The factoring agreement is a legal instrument by which a company contracts a specialist, the factor, to manage its credits from its customers.
Generally, the factor can also perform a financing function, as it advances to the company the nominal amount of the purchased credits. In addition, the factor can also perform an insurance function because it can assume the risk of non-performance of the company’s debts. Therefore, the factor performs a function of total management of the credits, taking care of its collection and possible enforcement.
The factoring agreement has an Anglo-Saxon origin and for this reason it is an atypical Italian contract, in the sense that there is no specific discipline that recognizes it.
However, under Italian law the factoring falls within the scope of assignment of receivables, pursuant to Art. 1260 of the Italian Civil Code, according to which the creditor may transfer his credit for a consideration or free of charge, provided that the credit is not strictly personal or the transfer is not prohibited by law.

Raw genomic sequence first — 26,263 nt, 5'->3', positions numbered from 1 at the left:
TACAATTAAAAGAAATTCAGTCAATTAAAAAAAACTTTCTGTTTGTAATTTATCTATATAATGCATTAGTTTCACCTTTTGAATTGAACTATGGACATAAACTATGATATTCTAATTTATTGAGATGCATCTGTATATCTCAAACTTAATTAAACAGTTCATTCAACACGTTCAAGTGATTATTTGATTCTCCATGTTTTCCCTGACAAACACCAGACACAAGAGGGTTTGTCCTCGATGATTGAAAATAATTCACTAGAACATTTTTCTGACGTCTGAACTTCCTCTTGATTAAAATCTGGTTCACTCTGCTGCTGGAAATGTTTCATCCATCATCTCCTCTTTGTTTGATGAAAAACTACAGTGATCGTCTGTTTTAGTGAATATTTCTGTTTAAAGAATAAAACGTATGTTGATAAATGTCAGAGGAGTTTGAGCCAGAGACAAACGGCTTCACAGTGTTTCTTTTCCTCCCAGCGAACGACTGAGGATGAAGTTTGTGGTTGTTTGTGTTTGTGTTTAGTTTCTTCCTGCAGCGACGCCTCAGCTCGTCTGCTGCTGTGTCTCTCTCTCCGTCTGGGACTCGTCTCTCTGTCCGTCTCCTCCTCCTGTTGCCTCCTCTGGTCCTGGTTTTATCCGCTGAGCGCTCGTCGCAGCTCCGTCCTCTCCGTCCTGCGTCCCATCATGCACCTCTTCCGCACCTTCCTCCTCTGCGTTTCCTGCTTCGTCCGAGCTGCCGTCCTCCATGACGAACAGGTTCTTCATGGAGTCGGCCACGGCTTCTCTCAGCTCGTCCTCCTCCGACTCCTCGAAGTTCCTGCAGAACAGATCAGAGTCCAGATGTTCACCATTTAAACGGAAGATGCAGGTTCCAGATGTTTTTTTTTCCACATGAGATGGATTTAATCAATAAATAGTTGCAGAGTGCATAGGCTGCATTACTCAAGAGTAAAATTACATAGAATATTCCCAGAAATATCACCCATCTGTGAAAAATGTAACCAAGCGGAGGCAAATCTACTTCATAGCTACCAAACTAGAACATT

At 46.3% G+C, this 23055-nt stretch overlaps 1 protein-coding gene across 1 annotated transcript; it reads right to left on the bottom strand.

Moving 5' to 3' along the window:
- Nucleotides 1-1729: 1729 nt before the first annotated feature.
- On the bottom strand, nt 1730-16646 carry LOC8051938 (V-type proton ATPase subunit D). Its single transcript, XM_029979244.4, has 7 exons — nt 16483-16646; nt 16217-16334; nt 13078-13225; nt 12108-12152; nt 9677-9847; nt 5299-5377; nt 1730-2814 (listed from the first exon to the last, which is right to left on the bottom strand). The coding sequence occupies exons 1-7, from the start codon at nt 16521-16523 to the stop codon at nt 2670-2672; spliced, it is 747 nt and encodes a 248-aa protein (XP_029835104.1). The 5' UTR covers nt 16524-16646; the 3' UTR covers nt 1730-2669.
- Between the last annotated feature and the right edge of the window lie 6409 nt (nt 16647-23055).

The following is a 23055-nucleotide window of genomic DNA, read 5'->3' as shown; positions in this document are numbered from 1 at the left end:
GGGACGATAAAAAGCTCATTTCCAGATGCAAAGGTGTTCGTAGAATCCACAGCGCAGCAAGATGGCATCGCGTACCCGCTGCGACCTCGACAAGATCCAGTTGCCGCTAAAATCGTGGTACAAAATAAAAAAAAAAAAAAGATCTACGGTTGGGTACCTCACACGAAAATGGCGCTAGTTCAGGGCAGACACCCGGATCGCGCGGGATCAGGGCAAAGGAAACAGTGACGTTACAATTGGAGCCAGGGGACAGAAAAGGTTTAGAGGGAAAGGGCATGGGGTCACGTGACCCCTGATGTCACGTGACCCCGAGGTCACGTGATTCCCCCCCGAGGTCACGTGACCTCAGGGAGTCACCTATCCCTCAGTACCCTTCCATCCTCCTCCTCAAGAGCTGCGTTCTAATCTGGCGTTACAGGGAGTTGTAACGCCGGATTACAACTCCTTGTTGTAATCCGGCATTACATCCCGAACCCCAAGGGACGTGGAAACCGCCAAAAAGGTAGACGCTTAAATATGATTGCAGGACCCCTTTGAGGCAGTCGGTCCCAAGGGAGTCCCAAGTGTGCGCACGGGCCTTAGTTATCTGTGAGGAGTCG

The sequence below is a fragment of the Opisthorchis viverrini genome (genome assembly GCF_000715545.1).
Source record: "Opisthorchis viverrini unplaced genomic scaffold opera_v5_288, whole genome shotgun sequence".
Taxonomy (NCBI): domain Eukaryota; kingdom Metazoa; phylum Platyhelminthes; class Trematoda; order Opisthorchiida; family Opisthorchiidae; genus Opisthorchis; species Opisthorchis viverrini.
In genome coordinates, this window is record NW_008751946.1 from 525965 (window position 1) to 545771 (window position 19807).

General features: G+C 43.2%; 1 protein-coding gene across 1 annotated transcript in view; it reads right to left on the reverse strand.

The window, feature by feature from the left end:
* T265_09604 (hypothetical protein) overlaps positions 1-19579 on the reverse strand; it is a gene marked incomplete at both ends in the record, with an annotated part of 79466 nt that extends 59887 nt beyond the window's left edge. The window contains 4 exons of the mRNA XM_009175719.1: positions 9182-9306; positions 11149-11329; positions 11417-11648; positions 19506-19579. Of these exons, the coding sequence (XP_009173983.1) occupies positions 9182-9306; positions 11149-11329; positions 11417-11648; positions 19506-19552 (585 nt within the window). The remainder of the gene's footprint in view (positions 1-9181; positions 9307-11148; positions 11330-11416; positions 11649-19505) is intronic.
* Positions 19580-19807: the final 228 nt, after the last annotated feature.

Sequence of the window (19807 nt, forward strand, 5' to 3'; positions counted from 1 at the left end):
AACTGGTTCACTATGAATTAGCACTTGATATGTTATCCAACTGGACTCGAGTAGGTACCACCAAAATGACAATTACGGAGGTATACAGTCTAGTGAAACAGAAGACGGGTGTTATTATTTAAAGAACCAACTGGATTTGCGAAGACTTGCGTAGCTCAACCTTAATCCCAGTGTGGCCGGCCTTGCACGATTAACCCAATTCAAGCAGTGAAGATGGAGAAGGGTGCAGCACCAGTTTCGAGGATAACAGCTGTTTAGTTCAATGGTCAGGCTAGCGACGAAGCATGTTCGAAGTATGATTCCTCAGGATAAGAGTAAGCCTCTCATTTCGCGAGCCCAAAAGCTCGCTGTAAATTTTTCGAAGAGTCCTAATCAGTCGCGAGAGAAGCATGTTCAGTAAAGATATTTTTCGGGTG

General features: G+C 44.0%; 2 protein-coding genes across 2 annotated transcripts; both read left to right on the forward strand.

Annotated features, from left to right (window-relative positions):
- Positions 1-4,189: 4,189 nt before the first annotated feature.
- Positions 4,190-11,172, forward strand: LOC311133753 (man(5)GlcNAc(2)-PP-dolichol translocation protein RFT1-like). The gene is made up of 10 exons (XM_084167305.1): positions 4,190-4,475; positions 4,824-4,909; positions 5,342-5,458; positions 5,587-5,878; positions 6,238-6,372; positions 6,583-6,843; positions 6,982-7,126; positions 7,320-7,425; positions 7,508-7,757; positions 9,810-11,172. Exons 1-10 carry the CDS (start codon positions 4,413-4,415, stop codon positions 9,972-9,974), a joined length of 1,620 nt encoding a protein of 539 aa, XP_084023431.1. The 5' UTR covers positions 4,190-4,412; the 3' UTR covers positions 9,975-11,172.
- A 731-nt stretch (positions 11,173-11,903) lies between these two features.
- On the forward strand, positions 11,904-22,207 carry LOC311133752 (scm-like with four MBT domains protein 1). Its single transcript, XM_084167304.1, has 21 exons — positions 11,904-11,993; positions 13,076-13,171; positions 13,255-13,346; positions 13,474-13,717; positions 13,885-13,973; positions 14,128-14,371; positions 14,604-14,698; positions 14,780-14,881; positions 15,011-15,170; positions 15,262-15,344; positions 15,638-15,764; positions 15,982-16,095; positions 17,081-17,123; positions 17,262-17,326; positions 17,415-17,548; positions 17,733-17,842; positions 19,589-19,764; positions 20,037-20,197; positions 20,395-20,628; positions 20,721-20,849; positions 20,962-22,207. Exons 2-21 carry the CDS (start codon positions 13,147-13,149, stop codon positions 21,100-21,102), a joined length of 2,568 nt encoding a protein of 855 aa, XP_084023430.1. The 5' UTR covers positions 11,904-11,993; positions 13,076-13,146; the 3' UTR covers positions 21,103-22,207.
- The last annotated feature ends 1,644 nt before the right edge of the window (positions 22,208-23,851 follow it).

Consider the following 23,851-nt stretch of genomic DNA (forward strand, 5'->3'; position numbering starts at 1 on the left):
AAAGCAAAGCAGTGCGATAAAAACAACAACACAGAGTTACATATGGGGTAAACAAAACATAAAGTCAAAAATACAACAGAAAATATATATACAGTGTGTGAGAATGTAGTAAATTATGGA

Law no. 52/1991 introduced the assignment of business credits, as the closest model to factoring. According to this discipline, factoring must meet certain conditions:
The factoring agreement may be:
Factoring contracts are common among companies operating in sectors where the delay of payments to customers is one of the criticalities. To understand the company’s financial situation and recover debts, it is always necessary to be assisted by experts.
VGS Lawyers can assist you on this matter, guiding you on your factoring agreement or your credit collection matters.